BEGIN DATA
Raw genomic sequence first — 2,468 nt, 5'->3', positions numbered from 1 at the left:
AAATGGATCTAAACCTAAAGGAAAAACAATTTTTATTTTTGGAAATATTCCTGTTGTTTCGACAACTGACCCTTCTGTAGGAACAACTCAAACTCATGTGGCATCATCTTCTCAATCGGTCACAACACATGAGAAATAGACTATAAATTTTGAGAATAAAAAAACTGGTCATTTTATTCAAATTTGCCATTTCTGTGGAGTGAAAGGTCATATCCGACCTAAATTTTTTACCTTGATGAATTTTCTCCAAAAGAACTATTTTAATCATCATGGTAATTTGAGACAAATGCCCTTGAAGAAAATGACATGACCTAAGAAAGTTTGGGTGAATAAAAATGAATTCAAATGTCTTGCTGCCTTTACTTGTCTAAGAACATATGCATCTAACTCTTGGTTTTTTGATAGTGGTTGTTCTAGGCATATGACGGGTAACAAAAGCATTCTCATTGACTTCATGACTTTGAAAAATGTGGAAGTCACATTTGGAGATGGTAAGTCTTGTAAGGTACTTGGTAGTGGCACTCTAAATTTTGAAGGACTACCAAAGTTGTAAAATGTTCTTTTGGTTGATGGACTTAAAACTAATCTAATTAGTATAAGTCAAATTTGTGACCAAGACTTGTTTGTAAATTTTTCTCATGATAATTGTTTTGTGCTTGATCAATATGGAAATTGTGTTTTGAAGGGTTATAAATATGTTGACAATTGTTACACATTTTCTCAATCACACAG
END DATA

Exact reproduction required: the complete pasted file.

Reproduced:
Raw genomic sequence first — 2,468 nt, 5'->3', positions numbered from 1 at the left:
AAATGGATCTAAACCTAAAGGAAAAACAATTTTTATTTTTGGAAATATTCCTGTTGTTTCGACAACTGACCCTTCTGTAGGAACAACTCAAACTCATGTGGCATCATCTTCTCAATCGGTCACAACACATGAGAAATAGACTATAAATTTTGAGAATAAAAAAACTGGTCATTTTATTCAAATTTGCCATTTCTGTGGAGTGAAAGGTCATATCCGACCTAAATTTTTTACCTTGATGAATTTTCTCCAAAAGAACTATTTTAATCATCATGGTAATTTGAGACAAATGCCCTTGAAGAAAATGACATGACCTAAGAAAGTTTGGGTGAATAAAAATGAATTCAAATGTCTTGCTGCCTTTACTTGTCTAAGAACATATGCATCTAACTCTTGGTTTTTTGATAGTGGTTGTTCTAGGCATATGACGGGTAACAAAAGCATTCTCATTGACTTCATGACTTTGAAAAATGTGGAAGTCACATTTGGAGATGGTAAGTCTTGTAAGGTACTTGGTAGTGGCACTCTAAATTTTGAAGGACTACCAAAGTTGTAAAATGTTCTTTTGGTTGATGGACTTAAAACTAATCTAATTAGTATAAGTCAAATTTGTGACCAAGACTTGTTTGTAAATTTTTCTCATGATAATTGTTTTGTGCTTGATCAATATGGAAATTGTGTTTTGAAGGGTTATAAATATGTTGACAATTGTTACACATTTTCTCAATCACACAG